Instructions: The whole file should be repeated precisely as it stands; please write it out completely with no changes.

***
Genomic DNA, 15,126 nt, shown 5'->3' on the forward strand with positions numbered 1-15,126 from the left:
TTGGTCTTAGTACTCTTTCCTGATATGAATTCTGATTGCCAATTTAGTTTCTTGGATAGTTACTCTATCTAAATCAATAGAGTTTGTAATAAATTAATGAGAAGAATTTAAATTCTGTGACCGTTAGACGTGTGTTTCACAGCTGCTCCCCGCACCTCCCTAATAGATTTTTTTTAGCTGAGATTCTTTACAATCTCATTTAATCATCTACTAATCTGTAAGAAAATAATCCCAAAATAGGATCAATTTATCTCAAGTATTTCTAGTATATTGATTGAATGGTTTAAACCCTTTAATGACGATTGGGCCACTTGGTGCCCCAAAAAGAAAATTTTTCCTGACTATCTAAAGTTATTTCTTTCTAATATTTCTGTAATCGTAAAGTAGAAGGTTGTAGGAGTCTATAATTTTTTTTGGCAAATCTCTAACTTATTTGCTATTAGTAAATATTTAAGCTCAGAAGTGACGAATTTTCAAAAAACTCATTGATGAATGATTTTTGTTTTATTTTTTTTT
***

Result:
Genomic DNA, 15,126 nt, shown 5'->3' on the forward strand with positions numbered 1-15,126 from the left:
TTGGTCTTAGTACTCTTTCCTGATATGAATTCTGATTGCCAATTTAGTTTCTTGGATAGTTACTCTATCTAAATCAATAGAGTTTGTAATAAATTAATGAGAAGAATTTAAATTCTGTGACCGTTAGACGTGTGTTTCACAGCTGCTCCCCGCACCTCCCTAATAGATTTTTTTTAGCTGAGATTCTTTACAATCTCATTTAATCATCTACTAATCTGTAAGAAAATAATCCCAAAATAGGATCAATTTATCTCAAGTATTTCTAGTATATTGATTGAATGGTTTAAACCCTTTAATGACGATTGGGCCACTTGGTGCCCCAAAAAGAAAATTTTTCCTGACTATCTAAAGTTATTTCTTTCTAATATTTCTGTAATCGTAAAGTAGAAGGTTGTAGGAGTCTATAATTTTTTTTGGCAAATCTCTAACTTATTTGCTATTAGTAAATATTTAAGCTCAGAAGTGACGAATTTTCAAAAAACTCATTGATGAATGATTTTTGTTTTATTTTTTTTT